I often as whether "you want me to take corners like a car or a motorbike?" direcors sometimes really want that dynamic of leaning into a corner. And it can look pretty cool but I rather call it fly e .

"Do you want me to enter a corner and turn like in Doom or do you want me to turn the corner like a car" is another one....

I dunno, I certainly appreciate that requesting a handheld shot off steadicam is laziness on the part of someone and just plain silly. I always suggest going handheld for handheld. Steadicaming quite a lot, I have grown very fond of the handheld aesthetic.

Sometimes I think they are the artist and we are some kind of loudspeaker. I often think I get the "floaty" feeling they are after by neutrally balancing the gimble and letting it ... well float about more, They seem to love it and since they are paying me, I am not their art teacher telling them how to make a video.

The other thing with floaty is varying the gimble height very smoothly. They seem to like that too.

Getting floaty right is quite tricky and requires zen, having done a few of them MTV Cribbs where they speed floaty right up, some operators vary better than others through the MTV CRIBBS floaty aesthetic.
  • 0

#5 Bruce Alan Greene

Bruce Alan Greene

    Member

  • Sustaining Members
  • 26 posts
  • los angeles

Posted 24 June 2006 - 11:06 AM

"I know, I know," he said, "but don't worry about it. It's the look I'm after. I don't want it to be 'too steady', I want some floating in the frame."


I think the really cool thing about the Steadicam is that it has personality. When I started operating there was a real reluctance to use the machine. One could tell that it wasn't a dolly and the movie looked floaty sometimes. It was only used when there was absolutely no other way to get the shot. If they could hide a dolly track, or crane up the stairs, the steadicam stayed home. I can also recall many repeated takes for a few directors who wanted absoute perfection (dolly like).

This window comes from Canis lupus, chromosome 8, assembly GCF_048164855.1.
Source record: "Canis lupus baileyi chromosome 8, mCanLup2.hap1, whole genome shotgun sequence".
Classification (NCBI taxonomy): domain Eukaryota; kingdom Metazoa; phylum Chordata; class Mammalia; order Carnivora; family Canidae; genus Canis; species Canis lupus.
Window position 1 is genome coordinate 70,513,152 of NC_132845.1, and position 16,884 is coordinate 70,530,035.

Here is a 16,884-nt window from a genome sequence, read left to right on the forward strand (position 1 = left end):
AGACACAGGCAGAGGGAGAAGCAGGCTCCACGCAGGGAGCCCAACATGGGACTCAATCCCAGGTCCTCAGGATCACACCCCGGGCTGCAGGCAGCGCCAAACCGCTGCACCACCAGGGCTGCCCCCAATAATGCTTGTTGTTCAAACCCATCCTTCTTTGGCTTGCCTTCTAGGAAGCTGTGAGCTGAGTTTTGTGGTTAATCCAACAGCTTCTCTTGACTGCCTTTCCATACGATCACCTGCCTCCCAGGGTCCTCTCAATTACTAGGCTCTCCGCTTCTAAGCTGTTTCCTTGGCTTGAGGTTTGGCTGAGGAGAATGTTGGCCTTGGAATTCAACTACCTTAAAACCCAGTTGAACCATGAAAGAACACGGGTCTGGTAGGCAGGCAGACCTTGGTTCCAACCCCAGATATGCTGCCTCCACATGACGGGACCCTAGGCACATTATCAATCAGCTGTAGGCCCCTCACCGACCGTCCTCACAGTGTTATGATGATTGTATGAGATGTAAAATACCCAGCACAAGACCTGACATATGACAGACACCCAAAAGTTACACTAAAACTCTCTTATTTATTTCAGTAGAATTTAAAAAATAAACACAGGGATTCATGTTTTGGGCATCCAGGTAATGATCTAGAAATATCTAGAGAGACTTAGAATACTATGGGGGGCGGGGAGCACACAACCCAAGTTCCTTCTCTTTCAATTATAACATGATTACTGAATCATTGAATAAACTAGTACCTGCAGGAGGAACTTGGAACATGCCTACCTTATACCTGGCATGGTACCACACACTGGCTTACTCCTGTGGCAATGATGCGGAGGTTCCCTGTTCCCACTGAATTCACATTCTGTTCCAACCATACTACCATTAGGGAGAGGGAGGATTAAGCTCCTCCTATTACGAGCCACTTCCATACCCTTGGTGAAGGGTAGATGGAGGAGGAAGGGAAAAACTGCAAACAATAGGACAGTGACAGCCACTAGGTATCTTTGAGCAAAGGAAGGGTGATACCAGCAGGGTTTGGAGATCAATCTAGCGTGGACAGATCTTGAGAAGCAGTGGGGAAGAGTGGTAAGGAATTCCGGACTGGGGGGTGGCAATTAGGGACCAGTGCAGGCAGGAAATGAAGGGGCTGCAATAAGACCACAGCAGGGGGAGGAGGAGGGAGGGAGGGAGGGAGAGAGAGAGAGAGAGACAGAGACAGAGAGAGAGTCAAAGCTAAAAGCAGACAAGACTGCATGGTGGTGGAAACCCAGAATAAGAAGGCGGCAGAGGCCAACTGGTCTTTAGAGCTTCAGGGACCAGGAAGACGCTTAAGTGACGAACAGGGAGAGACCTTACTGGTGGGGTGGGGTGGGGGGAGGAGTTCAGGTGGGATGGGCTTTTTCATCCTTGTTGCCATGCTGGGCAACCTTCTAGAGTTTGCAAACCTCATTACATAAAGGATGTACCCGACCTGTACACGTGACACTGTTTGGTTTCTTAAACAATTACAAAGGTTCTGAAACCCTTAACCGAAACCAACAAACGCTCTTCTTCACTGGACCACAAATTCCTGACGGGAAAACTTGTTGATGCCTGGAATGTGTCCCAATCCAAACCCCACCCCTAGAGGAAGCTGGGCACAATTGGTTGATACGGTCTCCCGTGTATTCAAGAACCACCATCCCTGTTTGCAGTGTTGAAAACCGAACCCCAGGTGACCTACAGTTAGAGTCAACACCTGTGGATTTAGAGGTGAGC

Today the machine is often used just because it is not a dolly and contributes it's personality to the shot. The look of Steadicam is now considered a normal part of filmaking and not a compromise. Floaty is good. We should embrace it!

I"ll be removing the level from my rig this afternoon :unsure:
  • 0

#6 TJ Williams

TJ Williams

    Advanced Member

  • Members
  • PipPipPip
  • 213 posts
  • Seattle

Posted 26 June 2006 - 11:18 PM

another approach to floaty.... put up a really long lens make some tight marks on the floor and make it into an asst test...
TJ
  • 0

#7 Alexandre Lucena

Alexandre Lucena

    Member

  • Members
  • PipPip
  • 10 posts

Posted 27 June 2006 - 08:01 AM

How about the springy feel of an over tensioned arm for a floaty.
  • 0